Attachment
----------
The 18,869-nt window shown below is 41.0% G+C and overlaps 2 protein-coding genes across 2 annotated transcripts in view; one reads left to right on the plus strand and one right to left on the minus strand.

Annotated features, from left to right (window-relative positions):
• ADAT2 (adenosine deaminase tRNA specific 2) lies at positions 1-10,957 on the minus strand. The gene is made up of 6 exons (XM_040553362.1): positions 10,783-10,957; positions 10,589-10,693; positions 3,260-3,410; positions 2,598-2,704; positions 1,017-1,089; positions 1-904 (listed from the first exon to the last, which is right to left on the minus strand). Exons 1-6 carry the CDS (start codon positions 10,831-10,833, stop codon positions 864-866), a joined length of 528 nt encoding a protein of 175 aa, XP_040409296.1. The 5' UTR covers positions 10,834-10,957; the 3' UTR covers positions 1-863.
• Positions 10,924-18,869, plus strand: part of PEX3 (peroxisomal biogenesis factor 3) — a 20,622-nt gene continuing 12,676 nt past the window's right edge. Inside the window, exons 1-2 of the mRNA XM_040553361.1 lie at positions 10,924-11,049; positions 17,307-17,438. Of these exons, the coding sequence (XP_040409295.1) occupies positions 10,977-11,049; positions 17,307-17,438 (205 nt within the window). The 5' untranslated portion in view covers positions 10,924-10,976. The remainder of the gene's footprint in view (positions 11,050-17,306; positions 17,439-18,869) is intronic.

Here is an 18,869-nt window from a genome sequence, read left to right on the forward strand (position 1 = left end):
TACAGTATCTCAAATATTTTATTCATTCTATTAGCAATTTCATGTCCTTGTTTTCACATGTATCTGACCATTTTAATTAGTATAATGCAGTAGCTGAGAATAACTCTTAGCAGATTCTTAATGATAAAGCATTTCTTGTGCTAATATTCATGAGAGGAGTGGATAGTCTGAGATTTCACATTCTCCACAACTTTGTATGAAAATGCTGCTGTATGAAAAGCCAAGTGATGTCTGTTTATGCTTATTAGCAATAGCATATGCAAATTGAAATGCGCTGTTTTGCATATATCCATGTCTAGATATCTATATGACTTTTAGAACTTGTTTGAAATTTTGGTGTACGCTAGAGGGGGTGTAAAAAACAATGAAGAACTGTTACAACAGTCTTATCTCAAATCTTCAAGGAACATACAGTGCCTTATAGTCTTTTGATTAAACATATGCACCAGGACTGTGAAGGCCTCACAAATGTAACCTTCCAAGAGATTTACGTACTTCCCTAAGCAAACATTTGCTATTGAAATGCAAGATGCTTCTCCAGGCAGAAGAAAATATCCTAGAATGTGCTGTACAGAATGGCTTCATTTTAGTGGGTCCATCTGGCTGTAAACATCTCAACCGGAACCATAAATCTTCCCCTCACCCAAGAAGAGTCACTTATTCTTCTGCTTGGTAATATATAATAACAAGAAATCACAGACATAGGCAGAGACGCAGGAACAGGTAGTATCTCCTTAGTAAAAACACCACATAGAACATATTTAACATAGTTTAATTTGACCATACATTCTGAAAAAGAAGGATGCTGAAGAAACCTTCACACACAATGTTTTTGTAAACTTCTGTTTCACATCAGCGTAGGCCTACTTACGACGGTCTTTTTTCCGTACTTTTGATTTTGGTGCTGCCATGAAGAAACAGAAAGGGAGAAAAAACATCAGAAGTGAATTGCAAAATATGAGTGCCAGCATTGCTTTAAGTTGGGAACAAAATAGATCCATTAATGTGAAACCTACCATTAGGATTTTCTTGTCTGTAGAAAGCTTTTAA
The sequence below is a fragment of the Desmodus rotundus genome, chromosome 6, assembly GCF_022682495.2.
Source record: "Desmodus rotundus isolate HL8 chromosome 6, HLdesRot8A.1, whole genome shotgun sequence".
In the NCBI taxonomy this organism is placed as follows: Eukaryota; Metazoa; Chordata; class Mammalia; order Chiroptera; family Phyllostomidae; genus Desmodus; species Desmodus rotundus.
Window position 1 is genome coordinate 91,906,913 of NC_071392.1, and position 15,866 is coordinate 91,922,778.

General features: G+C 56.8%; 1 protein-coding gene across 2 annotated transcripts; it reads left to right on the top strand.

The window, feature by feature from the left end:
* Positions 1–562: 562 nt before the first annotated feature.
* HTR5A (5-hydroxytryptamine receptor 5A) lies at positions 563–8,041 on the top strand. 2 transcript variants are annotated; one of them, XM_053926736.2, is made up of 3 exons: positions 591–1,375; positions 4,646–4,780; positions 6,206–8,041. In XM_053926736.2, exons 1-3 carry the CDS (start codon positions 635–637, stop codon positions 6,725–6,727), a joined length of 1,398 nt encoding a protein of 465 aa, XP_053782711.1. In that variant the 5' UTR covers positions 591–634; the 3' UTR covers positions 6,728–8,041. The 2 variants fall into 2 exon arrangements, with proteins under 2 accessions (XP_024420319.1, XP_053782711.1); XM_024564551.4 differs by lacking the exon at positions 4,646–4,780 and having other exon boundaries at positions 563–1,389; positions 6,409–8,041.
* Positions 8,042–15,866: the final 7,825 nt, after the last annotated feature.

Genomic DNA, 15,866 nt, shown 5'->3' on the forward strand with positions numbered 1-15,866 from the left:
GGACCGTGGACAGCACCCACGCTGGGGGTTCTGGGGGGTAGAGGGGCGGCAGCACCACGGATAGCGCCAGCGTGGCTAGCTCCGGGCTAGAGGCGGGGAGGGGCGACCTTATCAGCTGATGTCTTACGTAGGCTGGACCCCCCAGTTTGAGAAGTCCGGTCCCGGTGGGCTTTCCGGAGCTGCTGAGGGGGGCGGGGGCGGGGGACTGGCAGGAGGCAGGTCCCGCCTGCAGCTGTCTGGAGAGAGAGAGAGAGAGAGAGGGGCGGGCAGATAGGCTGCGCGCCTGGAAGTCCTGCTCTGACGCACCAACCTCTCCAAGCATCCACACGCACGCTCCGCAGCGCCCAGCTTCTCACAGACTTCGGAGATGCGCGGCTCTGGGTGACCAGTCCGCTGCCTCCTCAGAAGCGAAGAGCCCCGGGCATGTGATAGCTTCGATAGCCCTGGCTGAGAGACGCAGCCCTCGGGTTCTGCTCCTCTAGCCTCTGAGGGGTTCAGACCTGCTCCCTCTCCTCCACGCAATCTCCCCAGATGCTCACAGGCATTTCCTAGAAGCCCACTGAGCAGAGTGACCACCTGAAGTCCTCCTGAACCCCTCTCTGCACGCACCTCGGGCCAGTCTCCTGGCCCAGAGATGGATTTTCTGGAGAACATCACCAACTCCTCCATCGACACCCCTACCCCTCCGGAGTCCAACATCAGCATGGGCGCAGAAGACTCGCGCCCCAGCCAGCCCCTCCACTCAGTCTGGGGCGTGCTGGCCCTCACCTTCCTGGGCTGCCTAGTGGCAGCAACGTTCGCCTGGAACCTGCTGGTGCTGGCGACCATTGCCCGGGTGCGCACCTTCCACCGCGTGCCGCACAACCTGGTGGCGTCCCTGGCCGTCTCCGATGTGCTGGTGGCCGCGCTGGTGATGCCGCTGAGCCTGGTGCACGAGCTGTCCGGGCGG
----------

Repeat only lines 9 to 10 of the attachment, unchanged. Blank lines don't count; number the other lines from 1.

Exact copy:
In the NCBI taxonomy this organism is placed as follows: Eukaryota; Metazoa; Chordata; class Mammalia; order Chiroptera; family Phyllostomidae; genus Desmodus; species Desmodus rotundus.
Window position 1 is genome coordinate 91,906,913 of NC_071392.1, and position 15,866 is coordinate 91,922,778.